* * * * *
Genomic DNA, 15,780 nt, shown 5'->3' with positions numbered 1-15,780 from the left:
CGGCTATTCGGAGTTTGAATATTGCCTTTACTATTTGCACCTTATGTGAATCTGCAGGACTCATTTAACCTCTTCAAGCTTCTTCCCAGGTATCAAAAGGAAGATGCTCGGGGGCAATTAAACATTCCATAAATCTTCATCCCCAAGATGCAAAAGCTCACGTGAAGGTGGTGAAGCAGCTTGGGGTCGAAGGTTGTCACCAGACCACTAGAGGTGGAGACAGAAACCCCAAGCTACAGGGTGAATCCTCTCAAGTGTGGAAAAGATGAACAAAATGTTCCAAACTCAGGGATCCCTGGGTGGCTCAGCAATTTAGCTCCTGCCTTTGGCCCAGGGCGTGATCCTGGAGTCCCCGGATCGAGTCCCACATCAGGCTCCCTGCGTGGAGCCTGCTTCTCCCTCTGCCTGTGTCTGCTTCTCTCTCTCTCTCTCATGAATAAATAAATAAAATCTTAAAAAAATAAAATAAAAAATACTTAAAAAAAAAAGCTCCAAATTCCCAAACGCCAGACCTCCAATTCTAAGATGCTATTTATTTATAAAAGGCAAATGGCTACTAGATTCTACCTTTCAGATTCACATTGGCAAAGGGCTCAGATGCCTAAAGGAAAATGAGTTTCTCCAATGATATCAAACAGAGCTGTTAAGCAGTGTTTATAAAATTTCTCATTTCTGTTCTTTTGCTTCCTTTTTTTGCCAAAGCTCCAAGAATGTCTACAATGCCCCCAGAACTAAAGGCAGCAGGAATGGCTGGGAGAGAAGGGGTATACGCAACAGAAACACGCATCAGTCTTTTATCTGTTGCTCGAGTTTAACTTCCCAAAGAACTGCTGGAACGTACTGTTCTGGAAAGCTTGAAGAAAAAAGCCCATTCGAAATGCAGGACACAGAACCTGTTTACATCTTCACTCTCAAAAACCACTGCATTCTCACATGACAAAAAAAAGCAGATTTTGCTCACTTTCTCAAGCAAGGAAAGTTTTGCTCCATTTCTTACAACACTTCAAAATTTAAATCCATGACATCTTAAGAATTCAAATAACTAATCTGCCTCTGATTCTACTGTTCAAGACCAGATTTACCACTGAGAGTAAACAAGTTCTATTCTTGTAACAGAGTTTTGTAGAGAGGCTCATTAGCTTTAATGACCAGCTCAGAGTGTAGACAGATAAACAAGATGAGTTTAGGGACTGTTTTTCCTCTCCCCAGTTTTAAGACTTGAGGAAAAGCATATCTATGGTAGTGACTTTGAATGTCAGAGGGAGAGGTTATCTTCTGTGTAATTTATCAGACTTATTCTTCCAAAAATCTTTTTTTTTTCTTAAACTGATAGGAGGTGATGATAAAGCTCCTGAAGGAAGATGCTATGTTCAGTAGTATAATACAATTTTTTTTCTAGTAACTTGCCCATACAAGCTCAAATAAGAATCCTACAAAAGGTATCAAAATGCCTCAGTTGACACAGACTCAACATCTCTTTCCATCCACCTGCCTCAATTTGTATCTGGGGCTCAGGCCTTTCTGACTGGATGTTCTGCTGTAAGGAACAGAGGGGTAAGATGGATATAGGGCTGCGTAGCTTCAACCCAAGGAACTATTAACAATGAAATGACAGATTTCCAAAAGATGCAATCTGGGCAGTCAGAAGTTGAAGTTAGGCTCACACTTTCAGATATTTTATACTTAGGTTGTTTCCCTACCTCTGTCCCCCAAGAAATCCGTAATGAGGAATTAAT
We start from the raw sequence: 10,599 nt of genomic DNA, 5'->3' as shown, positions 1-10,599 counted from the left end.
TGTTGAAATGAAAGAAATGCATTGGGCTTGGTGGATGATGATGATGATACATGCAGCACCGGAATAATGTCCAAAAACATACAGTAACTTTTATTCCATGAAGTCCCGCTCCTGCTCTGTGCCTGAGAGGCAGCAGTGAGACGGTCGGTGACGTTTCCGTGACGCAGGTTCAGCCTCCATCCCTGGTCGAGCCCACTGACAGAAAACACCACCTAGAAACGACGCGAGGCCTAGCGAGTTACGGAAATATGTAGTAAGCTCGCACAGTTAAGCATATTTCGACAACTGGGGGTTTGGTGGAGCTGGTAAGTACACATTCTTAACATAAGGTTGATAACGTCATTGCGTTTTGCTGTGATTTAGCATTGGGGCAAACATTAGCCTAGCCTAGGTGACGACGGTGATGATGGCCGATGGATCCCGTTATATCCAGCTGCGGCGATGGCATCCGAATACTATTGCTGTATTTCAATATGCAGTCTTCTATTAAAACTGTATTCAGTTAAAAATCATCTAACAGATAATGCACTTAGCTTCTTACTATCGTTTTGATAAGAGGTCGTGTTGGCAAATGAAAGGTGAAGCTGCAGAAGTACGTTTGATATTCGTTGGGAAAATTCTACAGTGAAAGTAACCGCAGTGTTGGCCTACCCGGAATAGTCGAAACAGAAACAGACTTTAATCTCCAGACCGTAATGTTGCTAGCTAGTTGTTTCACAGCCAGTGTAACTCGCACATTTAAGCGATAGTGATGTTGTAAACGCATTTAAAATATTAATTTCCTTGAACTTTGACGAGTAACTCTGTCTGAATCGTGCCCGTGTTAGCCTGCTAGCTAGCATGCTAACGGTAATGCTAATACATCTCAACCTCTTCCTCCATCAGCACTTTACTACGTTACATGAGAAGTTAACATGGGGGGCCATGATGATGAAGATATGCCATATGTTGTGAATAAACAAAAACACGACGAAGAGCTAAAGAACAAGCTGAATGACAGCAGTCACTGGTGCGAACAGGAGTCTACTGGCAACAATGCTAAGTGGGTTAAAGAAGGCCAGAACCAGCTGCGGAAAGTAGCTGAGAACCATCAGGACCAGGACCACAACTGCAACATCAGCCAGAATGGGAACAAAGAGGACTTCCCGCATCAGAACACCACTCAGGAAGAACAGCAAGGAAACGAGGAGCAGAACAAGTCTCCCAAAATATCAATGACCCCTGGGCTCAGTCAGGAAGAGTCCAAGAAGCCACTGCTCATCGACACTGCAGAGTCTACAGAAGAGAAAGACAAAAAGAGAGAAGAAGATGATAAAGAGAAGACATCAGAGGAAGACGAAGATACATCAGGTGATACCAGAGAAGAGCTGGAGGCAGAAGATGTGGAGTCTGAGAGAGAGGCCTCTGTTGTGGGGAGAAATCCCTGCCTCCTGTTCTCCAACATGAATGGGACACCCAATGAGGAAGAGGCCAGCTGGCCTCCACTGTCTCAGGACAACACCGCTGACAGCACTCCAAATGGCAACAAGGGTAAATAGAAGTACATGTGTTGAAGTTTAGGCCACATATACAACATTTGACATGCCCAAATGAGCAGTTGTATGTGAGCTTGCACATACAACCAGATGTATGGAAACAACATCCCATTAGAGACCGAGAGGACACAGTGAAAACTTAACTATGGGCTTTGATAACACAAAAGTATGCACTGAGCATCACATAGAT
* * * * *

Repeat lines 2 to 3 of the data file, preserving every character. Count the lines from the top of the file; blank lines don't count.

CGGCTATTCGGAGTTTGAATATTGCCTTTACTATTTGCACCTTATGTGAATCTGCAGGACTCATTTAACCTCTTCAAGCTTCTTCCCAGGTATCAAAAGGAAGATGCTCGGGGGCAATTAAACATTCCATAAATCTTCATCCCCAAGATGCAAAAGCTCACGTGAAGGTGGTGAAGCAGCTTGGGGTCGAAGGTTGTCACCAGACCACTAGAGGTGGAGACAGAAACCCCAAGCTACAGGGTGAATCCTCTCAAGTGTGGAAAAGATGAACAAAATGTTCCAAACTCAGGGATCCCTGGGTGGCTCAGCAATTTAGCTCCTGCCTTTGGCCCAGGGCGTGATCCTGGAGTCCCCGGATCGAGTCCCACATCAGGCTCCCTGCGTGGAGCCTGCTTCTCCCTCTGCCTGTGTCTGCTTCTCTCTCTCTCTCTCATGAATAAATAAATAAAATCTTAAAAAAATAAAATAAAAAATACTTAAAAAAAAAAGCTCCAAATTCCCAAACGCCAGACCTCCAATTCTAAGATGCTATTTATTTATAAAAGGCAAATGGCTACTAGATTCTACCTTTCAGATTCACATTGGCAAAGGGCTCAGATGCCTAAAGGAAAATGAGTTTCTCCAATGATATCAAACAGAGCTGTTAAGCAGTGTTTATAAAATTTCTCATTTCTGTTCTTTTGCTTCCTTTTTTTGCCAAAGCTCCAAGAATGTCTACAATGCCCCCAGAACTAAAGGCAGCAGGAATGGCTGGGAGAGAAGGGGTATACGCAACAGAAACACGCATCAGTCTTTTATCTGTTGCTCGAGTTTAACTTCCCAAAGAACTGCTGGAACGTACTGTTCTGGAAAGCTTGAAGAAAAAAGCCCATTCGAAATGCAGGACACAGAACCTGTTTACATCTTCACTCTCAAAAACCACTGCATTCTCACATGACAAAAAAAAGCAGATTTTGCTCACTTTCTCAAGCAAGGAAAGTTTTGCTCCATTTCTTACAACACTTCAAAATTTAAATCCATGACATCTTAAGAATTCAAATAACTAATCTGCCTCTGATTCTACTGTTCAAGACCAGATTTACCACTGAGAGTAAACAAGTTCTATTCTTGTAACAGAGTTTTGTAGAGAGGCTCATTAGCTTTAATGACCAGCTCAGAGTGTAGACAGATAAACAAGATGAGTTTAGGGACTGTTTTTCCTCTCCCCAGTTTTAAGACTTGAGGAAAAGCATATCTATGGTAGTGACTTTGAATGTCAGAGGGAGAGGTTATCTTCTGTGTAATTTATCAGACTTATTCTTCCAAAAATCTTTTTTTTTTCTTAAACTGATAGGAGGTGATGATAAAGCTCCTGAAGGAAGATGCTATGTTCAGTAGTATAATACAATTTTTTTTCTAGTAACTTGCCCATACAAGCTCAAATAAGAATCCTACAAAAGGTATCAAAATGCCTCAGTTGACACAGACTCAACATCTCTTTCCATCCACCTGCCTCAATTTGTATCTGGGGCTCAGGCCTTTCTGACTGGATGTTCTGCTGTAAGGAACAGAGGGGTAAGATGGATATAGGGCTGCGTAGCTTCAACCCAAGGAACTATTAACAATGAAATGACAGATTTCCAAAAGATGCAATCTGGGCAGTCAGAAGTTGAAGTTAGGCTCACACTTTCAGATATTTTATACTTAGGTTGTTTCCCTACCTCTGTCCCCCAAGAAATCCGTAATGAGGAATTAAT
We start from the raw sequence: 10,599 nt of genomic DNA, 5'->3' as shown, positions 1-10,599 counted from the left end.